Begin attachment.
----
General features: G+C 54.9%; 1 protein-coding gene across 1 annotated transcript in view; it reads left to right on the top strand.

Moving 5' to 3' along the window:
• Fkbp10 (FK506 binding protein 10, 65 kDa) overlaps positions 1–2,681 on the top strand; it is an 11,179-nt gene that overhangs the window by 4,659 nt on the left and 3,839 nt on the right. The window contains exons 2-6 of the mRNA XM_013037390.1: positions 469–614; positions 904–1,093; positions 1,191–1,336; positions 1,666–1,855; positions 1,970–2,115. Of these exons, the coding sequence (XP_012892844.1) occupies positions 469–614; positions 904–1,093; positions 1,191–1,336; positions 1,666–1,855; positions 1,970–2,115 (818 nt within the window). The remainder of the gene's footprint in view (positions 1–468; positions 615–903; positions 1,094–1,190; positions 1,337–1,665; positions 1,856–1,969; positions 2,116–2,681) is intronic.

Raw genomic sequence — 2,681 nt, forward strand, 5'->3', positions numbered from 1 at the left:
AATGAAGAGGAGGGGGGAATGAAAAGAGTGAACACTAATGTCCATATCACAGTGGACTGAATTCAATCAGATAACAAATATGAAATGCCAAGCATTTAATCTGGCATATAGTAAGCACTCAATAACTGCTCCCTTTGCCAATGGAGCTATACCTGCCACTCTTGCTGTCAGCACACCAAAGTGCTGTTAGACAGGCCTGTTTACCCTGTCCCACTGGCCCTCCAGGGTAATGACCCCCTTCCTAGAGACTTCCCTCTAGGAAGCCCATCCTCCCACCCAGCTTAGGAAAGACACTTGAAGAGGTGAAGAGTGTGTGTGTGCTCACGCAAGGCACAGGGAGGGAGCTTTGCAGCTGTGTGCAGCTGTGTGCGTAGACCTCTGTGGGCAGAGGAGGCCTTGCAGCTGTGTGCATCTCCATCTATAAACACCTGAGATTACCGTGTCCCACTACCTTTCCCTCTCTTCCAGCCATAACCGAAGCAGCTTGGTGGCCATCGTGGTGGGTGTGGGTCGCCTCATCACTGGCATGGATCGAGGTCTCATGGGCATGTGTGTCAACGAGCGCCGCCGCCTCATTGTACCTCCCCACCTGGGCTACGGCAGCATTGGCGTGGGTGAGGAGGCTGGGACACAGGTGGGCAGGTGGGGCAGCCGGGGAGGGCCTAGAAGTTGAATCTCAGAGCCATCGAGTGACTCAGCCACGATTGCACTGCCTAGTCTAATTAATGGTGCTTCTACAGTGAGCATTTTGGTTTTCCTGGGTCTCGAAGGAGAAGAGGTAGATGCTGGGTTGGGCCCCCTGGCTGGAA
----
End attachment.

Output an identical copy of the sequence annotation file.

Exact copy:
General features: G+C 54.9%; 1 protein-coding gene across 1 annotated transcript in view; it reads left to right on the top strand.

Moving 5' to 3' along the window:
• Fkbp10 (FK506 binding protein 10, 65 kDa) overlaps positions 1–2,681 on the top strand; it is an 11,179-nt gene that overhangs the window by 4,659 nt on the left and 3,839 nt on the right. The window contains exons 2-6 of the mRNA XM_013037390.1: positions 469–614; positions 904–1,093; positions 1,191–1,336; positions 1,666–1,855; positions 1,970–2,115. Of these exons, the coding sequence (XP_012892844.1) occupies positions 469–614; positions 904–1,093; positions 1,191–1,336; positions 1,666–1,855; positions 1,970–2,115 (818 nt within the window). The remainder of the gene's footprint in view (positions 1–468; positions 615–903; positions 1,094–1,190; positions 1,337–1,665; positions 1,856–1,969; positions 2,116–2,681) is intronic.

Raw genomic sequence — 2,681 nt, forward strand, 5'->3', positions numbered from 1 at the left:
AATGAAGAGGAGGGGGGAATGAAAAGAGTGAACACTAATGTCCATATCACAGTGGACTGAATTCAATCAGATAACAAATATGAAATGCCAAGCATTTAATCTGGCATATAGTAAGCACTCAATAACTGCTCCCTTTGCCAATGGAGCTATACCTGCCACTCTTGCTGTCAGCACACCAAAGTGCTGTTAGACAGGCCTGTTTACCCTGTCCCACTGGCCCTCCAGGGTAATGACCCCCTTCCTAGAGACTTCCCTCTAGGAAGCCCATCCTCCCACCCAGCTTAGGAAAGACACTTGAAGAGGTGAAGAGTGTGTGTGTGCTCACGCAAGGCACAGGGAGGGAGCTTTGCAGCTGTGTGCAGCTGTGTGCGTAGACCTCTGTGGGCAGAGGAGGCCTTGCAGCTGTGTGCATCTCCATCTATAAACACCTGAGATTACCGTGTCCCACTACCTTTCCCTCTCTTCCAGCCATAACCGAAGCAGCTTGGTGGCCATCGTGGTGGGTGTGGGTCGCCTCATCACTGGCATGGATCGAGGTCTCATGGGCATGTGTGTCAACGAGCGCCGCCGCCTCATTGTACCTCCCCACCTGGGCTACGGCAGCATTGGCGTGGGTGAGGAGGCTGGGACACAGGTGGGCAGGTGGGGCAGCCGGGGAGGGCCTAGAAGTTGAATCTCAGAGCCATCGAGTGACTCAGCCACGATTGCACTGCCTAGTCTAATTAATGGTGCTTCTACAGTGAGCATTTTGGTTTTCCTGGGTCTCGAAGGAGAAGAGGTAGATGCTGGGTTGGGCCCCCTGGCTGGAA